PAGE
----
Criticising the government's move to ban high currency notes, she added that the there is no clarity on how much demonetised currency in circulation was actually returned to the banks.
“It isn't that the Reserve Bank of India has forgotten how to count money; it is that the actual numbers show that the scheme was a disaster. The recently released growth figures prove that Dr Manmohan Singh's forecast that demonetisation would slow down economic growth was correct,” she said.
Singh, who spoke after Sonia, pointed at the recently released GDP numbers and blamed demonetisation for slowing down country's economic growth, which has also led to a steep and sustained fall in the Gross Value Added (GVA) – a true sub-measure of economic activity. “The GVA growth of industry has fallen from 10.7% in March 2016 to just 3.8% in March 2017, a decline of nearly seven percentage points of growth,” the former prime minister said.
Citing the rising increase in unemployment, Singh claimed that jobs are hard to come by and the construction industry, which is the largest employment generators in the country, has suffered a contraction which implies loss of million jobs across the country.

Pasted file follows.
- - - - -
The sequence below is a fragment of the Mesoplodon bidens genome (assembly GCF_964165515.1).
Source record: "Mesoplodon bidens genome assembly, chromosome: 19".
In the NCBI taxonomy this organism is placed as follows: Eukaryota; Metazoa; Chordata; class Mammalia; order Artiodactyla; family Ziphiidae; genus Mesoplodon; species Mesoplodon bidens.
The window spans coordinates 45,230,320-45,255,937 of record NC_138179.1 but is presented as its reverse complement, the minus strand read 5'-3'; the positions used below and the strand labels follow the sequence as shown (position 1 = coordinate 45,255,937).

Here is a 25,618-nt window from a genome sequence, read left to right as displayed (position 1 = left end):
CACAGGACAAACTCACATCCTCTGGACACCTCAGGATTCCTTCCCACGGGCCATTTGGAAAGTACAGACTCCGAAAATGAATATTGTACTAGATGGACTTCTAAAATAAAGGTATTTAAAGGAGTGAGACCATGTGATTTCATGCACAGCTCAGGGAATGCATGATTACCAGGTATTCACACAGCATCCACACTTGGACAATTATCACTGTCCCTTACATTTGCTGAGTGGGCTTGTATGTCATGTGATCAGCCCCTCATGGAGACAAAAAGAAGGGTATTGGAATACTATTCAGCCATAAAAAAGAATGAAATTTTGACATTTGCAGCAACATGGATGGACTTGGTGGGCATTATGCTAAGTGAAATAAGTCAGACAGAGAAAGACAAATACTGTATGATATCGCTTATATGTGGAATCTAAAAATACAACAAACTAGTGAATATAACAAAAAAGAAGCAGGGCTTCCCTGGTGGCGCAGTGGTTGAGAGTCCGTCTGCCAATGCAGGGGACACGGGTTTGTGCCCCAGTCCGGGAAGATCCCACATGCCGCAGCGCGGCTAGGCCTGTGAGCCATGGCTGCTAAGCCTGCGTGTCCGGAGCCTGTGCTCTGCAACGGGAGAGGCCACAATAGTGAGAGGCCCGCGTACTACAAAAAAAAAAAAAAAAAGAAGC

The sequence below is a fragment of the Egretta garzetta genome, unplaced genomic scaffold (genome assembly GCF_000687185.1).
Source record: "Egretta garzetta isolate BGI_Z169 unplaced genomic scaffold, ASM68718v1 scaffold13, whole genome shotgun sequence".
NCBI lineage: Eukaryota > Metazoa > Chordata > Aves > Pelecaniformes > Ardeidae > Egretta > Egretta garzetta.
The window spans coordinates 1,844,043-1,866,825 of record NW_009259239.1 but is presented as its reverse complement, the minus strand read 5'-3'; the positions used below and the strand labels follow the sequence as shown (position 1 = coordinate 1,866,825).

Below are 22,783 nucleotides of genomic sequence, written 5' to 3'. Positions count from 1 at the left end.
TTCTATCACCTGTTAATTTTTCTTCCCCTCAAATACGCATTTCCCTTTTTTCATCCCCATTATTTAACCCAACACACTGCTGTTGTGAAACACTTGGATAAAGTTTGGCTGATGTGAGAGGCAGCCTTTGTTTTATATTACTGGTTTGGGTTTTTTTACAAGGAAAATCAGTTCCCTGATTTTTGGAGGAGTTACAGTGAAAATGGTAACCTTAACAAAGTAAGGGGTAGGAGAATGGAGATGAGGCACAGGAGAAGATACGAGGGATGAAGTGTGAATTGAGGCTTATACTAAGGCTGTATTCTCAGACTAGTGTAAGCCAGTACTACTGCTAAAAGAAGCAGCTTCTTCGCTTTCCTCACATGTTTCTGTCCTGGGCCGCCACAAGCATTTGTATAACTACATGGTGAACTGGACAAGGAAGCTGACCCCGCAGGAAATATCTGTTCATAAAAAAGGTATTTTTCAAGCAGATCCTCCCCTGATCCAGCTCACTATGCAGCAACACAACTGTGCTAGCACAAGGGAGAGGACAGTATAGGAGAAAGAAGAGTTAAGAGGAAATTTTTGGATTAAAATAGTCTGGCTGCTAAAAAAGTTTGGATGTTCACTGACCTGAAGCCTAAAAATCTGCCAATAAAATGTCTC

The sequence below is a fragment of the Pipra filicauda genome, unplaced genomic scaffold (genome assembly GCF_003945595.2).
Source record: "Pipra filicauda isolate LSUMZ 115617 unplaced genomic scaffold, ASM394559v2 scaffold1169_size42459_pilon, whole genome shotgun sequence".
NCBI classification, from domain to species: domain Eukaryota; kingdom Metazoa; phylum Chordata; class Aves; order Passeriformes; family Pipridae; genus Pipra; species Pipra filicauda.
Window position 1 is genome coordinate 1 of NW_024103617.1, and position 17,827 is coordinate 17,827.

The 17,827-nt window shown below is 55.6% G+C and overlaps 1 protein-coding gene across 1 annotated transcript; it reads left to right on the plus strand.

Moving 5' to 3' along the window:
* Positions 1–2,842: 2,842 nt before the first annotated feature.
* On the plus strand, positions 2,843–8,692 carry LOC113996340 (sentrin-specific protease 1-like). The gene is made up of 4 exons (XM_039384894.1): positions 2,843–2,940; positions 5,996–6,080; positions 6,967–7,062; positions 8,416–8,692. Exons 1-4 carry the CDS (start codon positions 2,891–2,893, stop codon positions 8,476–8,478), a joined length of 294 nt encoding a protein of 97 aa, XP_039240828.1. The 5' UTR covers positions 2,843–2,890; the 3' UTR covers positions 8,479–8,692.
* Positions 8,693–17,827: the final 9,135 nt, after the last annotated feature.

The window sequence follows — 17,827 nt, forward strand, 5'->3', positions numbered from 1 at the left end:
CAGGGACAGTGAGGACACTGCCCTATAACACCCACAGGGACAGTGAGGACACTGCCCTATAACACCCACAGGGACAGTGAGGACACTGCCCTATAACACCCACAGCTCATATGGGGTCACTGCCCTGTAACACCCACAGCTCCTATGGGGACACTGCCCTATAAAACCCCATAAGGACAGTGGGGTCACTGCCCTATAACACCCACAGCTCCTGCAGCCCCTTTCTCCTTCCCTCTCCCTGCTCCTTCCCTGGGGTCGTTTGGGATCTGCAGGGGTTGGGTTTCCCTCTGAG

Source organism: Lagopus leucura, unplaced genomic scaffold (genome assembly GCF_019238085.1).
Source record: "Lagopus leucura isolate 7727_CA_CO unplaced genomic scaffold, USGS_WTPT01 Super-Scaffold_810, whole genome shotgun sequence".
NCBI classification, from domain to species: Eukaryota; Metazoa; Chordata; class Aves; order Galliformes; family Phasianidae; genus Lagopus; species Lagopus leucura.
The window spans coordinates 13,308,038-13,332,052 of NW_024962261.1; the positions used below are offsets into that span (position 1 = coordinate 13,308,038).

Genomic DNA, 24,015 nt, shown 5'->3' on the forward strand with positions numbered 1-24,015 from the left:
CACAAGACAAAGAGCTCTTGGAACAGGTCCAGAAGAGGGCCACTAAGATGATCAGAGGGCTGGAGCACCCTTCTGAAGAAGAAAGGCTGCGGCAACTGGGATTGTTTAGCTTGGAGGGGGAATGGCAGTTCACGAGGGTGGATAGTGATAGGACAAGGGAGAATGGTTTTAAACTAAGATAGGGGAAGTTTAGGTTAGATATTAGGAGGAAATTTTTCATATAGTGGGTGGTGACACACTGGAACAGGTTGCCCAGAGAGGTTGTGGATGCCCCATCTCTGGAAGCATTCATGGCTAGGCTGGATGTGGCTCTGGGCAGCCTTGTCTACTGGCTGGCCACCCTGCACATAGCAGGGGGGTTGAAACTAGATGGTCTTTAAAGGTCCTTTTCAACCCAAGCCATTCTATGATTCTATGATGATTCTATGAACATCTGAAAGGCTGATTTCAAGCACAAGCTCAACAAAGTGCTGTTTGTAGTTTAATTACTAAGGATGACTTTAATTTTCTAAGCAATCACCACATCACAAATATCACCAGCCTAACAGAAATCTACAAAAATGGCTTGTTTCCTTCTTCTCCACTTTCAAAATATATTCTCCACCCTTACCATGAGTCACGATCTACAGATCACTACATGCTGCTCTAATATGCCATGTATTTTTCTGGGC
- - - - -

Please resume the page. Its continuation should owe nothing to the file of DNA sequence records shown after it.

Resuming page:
During the course of the meeting, upcoming elections of president and vice-president did come up for a discussion for a brief while and the CWC agreed to stand firmly with the opposition on picking a consensus candidate. In this regard, the Congress president announced the formation of a sub-committee for the presidential elections which will meet in a week's time.
Speaking to the media, party general secretary Ghulam Nabi Azad said that few days ago the Congress president held a luncheon meeting with the leaders of opposition parties where the decision to zero down on a consensus candidate was left to her. According to him, the sub committee would discuss on the future course of the action as far as the two elections are concerned.
“In times such as these, it is even more essential that those who occupy this august office protect the Constitution. Dr Manmohan Singh, Rahul, other colleagues and I have met the leaders of like-minded parties to find commonly acceptable candidates for these high offices. A subgroup of representatives has been constituted to take this forward,” she added.